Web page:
A vineyard in Crete
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Encompassing the Balkans, Lebanon and Israel, the Eastern Mediterranean is a polyglot of cultures and grape varieties. Indigenous varieties with unpronounceable names grow side-by-side with such internationally recognized stars as Cabernet Sauvignon and Chardonnay.
Greece’s best, most distinctive wines are indigenous grape varieties that are unknown elsewhere. Moschofilero is Greece’s answer to Pinot Grigio—a light, attractively fruity white that can be charming when cleanly made. Reds tend to be more rustic, whether made from Agiorgitiko or Xinomavro.
Although home to the storied wines of Tokaji and Egri Bikaver (Bull’s Blood), quality was stunted by the chaos that supplanted Communism. Western investment and heroic individual efforts are just beginning to bear fruit.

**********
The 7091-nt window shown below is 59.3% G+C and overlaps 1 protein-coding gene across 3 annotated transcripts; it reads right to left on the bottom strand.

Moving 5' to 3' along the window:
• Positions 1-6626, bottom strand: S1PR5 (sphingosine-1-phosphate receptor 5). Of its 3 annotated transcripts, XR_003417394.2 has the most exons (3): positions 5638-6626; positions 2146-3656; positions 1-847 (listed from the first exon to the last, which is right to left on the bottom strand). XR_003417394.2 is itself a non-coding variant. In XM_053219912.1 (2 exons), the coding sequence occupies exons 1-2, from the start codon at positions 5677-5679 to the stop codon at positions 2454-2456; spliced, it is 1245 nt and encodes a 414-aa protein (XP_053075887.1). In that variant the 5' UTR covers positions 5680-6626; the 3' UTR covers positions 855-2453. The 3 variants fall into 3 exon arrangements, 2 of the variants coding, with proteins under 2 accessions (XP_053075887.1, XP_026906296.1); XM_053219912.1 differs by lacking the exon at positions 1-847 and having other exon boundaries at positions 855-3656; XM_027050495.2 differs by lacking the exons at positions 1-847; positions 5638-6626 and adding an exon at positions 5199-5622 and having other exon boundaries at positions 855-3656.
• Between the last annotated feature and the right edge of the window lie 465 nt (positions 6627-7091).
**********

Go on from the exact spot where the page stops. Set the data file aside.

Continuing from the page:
For decades, a source of inexpensive Cabernet Sauvignon destined largely for the U.K. market.
Original homeland to Zinfandel—known on the Dalmatian coast as Crljenik Kasteljanski. Plavac Mali is a similar grape, making sometimes tough, tannic wines.
High-tech farming is a hallmark of Israeli agriculture and grape growing is no different, with carefully metered irrigation of international grape varieties the rule rather than the exception. A new generation of carefully sculpted reds is raising the bar.
For years, Lebanese wine was synonymous with Château Musar, but now other names have joined the Hochar family in making wine amidst the ruins. Reds show the most promise.
Inexpensive for a reason.
Bordering Italy’s Collio region, Solvenia produces many of the same grape varieties, including pungent Sauvignon and classy Tocai, as well as blended whites.